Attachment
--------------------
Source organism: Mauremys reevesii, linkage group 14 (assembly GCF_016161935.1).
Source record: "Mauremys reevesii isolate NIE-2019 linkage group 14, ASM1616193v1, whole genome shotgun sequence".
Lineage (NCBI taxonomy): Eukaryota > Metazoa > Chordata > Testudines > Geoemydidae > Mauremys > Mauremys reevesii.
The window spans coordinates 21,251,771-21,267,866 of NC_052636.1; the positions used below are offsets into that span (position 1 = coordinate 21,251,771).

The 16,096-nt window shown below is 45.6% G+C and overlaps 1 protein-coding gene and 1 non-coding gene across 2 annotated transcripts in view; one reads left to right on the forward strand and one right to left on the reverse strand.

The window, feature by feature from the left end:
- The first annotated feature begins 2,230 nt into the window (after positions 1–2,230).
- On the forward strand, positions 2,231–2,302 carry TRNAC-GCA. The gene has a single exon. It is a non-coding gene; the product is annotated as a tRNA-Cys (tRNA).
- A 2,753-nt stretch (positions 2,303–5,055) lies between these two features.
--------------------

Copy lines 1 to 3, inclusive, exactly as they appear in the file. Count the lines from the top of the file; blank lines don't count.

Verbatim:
Source organism: Mauremys reevesii, linkage group 14 (assembly GCF_016161935.1).
Source record: "Mauremys reevesii isolate NIE-2019 linkage group 14, ASM1616193v1, whole genome shotgun sequence".
Lineage (NCBI taxonomy): Eukaryota > Metazoa > Chordata > Testudines > Geoemydidae > Mauremys > Mauremys reevesii.